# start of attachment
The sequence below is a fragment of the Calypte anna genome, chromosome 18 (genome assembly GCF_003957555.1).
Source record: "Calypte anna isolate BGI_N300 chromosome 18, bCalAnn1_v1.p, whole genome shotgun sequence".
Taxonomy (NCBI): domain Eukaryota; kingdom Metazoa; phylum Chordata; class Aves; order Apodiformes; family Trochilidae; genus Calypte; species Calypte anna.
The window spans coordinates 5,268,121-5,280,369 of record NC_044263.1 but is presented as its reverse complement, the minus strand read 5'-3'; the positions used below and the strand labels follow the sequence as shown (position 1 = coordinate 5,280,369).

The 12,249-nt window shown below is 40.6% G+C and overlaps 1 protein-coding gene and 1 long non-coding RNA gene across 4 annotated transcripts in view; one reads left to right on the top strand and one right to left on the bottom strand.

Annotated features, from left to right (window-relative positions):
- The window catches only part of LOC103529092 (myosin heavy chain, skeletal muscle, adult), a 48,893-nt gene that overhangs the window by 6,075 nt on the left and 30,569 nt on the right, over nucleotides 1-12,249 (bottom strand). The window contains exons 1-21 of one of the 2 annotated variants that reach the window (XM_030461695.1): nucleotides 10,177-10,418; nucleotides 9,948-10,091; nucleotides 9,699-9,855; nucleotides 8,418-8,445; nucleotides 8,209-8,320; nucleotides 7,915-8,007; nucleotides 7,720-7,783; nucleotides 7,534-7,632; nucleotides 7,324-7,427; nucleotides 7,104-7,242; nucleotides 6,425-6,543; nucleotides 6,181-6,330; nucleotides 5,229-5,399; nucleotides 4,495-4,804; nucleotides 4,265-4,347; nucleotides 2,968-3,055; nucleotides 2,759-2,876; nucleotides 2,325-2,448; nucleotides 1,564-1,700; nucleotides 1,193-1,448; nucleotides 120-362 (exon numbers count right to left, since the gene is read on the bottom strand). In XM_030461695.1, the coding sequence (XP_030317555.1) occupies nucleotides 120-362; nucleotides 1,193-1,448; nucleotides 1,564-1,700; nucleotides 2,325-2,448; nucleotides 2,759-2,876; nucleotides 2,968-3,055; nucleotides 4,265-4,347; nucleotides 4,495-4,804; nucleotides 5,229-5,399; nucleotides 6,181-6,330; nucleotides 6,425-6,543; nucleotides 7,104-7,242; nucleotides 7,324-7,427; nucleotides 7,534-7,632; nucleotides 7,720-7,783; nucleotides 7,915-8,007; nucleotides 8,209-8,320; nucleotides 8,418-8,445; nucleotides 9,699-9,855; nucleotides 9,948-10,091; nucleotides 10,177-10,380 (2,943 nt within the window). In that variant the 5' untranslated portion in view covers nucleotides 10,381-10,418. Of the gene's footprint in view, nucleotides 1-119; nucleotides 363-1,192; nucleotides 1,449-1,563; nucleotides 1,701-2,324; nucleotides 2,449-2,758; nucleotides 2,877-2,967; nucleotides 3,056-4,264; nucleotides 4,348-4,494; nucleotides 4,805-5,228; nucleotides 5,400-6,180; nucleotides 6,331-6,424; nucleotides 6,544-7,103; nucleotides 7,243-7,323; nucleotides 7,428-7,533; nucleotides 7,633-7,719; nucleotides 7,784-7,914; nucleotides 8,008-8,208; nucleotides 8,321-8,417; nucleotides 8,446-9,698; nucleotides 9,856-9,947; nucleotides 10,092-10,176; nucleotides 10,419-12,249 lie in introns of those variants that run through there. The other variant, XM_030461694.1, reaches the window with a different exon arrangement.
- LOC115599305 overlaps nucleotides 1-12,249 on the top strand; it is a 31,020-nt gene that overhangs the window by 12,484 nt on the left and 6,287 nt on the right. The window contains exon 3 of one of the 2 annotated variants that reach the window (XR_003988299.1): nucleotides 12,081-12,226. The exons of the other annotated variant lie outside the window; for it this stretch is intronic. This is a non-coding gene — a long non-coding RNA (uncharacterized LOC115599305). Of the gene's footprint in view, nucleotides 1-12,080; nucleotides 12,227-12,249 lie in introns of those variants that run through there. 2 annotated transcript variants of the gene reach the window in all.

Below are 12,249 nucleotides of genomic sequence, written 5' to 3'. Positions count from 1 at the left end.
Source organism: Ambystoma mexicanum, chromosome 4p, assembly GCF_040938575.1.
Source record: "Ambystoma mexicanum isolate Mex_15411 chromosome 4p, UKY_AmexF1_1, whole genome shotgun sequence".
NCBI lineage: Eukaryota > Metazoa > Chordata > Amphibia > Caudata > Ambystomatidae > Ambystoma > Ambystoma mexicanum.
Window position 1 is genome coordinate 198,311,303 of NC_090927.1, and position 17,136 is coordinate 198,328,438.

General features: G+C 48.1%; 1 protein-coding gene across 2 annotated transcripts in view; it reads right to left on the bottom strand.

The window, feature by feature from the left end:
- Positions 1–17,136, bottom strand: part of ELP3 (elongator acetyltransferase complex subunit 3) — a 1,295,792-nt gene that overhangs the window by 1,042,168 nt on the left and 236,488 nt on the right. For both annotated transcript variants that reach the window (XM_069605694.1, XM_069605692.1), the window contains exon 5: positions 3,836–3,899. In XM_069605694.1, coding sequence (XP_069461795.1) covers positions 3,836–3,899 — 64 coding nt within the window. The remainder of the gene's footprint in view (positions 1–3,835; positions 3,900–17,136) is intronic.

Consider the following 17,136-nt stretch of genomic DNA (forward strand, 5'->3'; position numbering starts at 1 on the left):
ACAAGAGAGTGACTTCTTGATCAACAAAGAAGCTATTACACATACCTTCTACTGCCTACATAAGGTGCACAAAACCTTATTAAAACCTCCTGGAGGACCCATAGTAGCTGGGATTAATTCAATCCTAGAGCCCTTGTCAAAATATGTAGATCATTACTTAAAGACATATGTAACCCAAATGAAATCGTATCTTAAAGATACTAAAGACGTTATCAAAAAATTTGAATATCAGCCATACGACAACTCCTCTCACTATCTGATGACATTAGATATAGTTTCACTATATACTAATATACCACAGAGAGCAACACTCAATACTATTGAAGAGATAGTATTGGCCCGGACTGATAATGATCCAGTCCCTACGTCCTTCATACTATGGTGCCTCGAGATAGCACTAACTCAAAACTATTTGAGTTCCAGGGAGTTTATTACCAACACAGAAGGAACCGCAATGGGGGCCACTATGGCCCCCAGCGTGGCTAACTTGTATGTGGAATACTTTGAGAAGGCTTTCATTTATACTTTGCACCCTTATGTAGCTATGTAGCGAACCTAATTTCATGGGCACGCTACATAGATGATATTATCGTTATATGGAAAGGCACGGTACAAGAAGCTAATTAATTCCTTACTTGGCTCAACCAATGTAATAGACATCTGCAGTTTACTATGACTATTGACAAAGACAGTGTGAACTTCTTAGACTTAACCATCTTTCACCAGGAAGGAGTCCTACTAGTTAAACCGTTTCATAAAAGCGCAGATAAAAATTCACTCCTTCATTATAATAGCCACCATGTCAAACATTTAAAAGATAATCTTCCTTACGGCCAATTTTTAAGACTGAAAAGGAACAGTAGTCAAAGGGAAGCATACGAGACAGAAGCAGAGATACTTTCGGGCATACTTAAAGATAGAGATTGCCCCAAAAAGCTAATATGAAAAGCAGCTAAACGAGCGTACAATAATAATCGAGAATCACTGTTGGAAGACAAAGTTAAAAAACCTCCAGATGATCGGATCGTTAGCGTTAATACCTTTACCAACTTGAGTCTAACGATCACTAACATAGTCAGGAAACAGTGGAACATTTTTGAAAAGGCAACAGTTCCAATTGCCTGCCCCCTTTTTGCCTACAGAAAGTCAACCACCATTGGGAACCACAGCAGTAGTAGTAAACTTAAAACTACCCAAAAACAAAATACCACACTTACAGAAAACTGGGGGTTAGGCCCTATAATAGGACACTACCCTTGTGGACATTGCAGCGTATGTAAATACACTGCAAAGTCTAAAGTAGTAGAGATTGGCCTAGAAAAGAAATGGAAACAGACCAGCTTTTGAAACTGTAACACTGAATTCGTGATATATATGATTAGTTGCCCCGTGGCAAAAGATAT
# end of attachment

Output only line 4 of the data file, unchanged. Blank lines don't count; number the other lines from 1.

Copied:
The window spans coordinates 5,268,121-5,280,369 of record NC_044263.1 but is presented as its reverse complement, the minus strand read 5'-3'; the positions used below and the strand labels follow the sequence as shown (position 1 = coordinate 5,280,369).